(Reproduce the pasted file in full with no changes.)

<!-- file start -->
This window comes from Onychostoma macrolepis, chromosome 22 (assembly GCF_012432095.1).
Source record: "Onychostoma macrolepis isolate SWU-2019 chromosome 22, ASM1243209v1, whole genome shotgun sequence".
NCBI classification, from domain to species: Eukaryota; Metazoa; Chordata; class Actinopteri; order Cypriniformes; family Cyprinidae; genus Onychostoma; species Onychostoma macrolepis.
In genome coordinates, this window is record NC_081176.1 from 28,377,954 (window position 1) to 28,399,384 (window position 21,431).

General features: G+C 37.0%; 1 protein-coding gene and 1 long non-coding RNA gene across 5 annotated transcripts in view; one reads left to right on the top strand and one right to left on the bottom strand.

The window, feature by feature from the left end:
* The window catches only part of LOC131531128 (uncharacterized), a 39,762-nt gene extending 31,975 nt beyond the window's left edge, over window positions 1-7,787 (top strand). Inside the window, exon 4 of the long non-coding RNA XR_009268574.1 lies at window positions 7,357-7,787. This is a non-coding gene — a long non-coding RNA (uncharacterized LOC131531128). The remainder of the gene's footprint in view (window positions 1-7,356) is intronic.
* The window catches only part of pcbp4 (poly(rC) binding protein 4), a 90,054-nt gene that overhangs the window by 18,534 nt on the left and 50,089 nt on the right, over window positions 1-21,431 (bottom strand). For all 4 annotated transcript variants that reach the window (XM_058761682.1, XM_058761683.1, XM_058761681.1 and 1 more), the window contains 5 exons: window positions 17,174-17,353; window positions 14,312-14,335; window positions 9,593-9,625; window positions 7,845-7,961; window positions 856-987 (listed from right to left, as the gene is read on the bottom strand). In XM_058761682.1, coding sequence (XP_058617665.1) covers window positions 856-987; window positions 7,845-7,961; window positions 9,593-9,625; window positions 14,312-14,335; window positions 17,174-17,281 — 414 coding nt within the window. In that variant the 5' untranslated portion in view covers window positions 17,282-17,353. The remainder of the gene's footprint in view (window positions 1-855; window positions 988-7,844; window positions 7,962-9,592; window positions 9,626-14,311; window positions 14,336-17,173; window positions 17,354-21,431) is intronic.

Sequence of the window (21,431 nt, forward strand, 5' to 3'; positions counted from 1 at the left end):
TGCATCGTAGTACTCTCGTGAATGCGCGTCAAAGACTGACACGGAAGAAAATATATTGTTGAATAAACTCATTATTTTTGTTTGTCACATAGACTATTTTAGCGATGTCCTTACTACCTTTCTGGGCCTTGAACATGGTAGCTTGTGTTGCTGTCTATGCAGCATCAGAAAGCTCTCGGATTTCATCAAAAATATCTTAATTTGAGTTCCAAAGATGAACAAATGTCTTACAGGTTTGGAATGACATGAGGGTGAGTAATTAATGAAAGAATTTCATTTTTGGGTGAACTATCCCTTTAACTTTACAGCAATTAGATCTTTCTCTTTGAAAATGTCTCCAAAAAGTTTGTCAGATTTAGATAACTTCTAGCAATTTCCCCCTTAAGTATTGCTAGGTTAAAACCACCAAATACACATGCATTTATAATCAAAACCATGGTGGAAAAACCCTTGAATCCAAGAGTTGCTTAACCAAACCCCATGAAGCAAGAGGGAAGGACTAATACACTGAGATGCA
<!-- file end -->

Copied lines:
This window comes from Onychostoma macrolepis, chromosome 22 (assembly GCF_012432095.1).
Source record: "Onychostoma macrolepis isolate SWU-2019 chromosome 22, ASM1243209v1, whole genome shotgun sequence".
NCBI classification, from domain to species: Eukaryota; Metazoa; Chordata; class Actinopteri; order Cypriniformes; family Cyprinidae; genus Onychostoma; species Onychostoma macrolepis.
In genome coordinates, this window is record NC_081176.1 from 28,377,954 (window position 1) to 28,399,384 (window position 21,431).

General features: G+C 37.0%; 1 protein-coding gene and 1 long non-coding RNA gene across 5 annotated transcripts in view; one reads left to right on the top strand and one right to left on the bottom strand.

The window, feature by feature from the left end:
* The window catches only part of LOC131531128 (uncharacterized), a 39,762-nt gene extending 31,975 nt beyond the window's left edge, over window positions 1-7,787 (top strand). Inside the window, exon 4 of the long non-coding RNA XR_009268574.1 lies at window positions 7,357-7,787. This is a non-coding gene — a long non-coding RNA (uncharacterized LOC131531128). The remainder of the gene's footprint in view (window positions 1-7,356) is intronic.
* The window catches only part of pcbp4 (poly(rC) binding protein 4), a 90,054-nt gene that overhangs the window by 18,534 nt on the left and 50,089 nt on the right, over window positions 1-21,431 (bottom strand). For all 4 annotated transcript variants that reach the window (XM_058761682.1, XM_058761683.1, XM_058761681.1 and 1 more), the window contains 5 exons: window positions 17,174-17,353; window positions 14,312-14,335; window positions 9,593-9,625; window positions 7,845-7,961; window positions 856-987 (listed from right to left, as the gene is read on the bottom strand). In XM_058761682.1, coding sequence (XP_058617665.1) covers window positions 856-987; window positions 7,845-7,961; window positions 9,593-9,625; window positions 14,312-14,335; window positions 17,174-17,281 — 414 coding nt within the window. In that variant the 5' untranslated portion in view covers window positions 17,282-17,353. The remainder of the gene's footprint in view (window positions 1-855; window positions 988-7,844; window positions 7,962-9,592; window positions 9,626-14,311; window positions 14,336-17,173; window positions 17,354-21,431) is intronic.

Sequence of the window (21,431 nt, forward strand, 5' to 3'; positions counted from 1 at the left end):
TGCATCGTAGTACTCTCGTGAATGCGCGTCAAAGACTGACACGGAAGAAAATATATTGTTGAATAAACTCATTATTTTTGTTTGTCACATAGACTATTTTAGCGATGTCCTTACTACCTTTCTGGGCCTTGAACATGGTAGCTTGTGTTGCTGTCTATGCAGCATCAGAAAGCTCTCGGATTTCATCAAAAATATCTTAATTTGAGTTCCAAAGATGAACAAATGTCTTACAGGTTTGGAATGACATGAGGGTGAGTAATTAATGAAAGAATTTCATTTTTGGGTGAACTATCCCTTTAACTTTACAGCAATTAGATCTTTCTCTTTGAAAATGTCTCCAAAAAGTTTGTCAGATTTAGATAACTTCTAGCAATTTCCCCCTTAAGTATTGCTAGGTTAAAACCACCAAATACACATGCATTTATAATCAAAACCATGGTGGAAAAACCCTTGAATCCAAGAGTTGCTTAACCAAACCCCATGAAGCAAGAGGGAAGGACTAATACACTGAGATGCA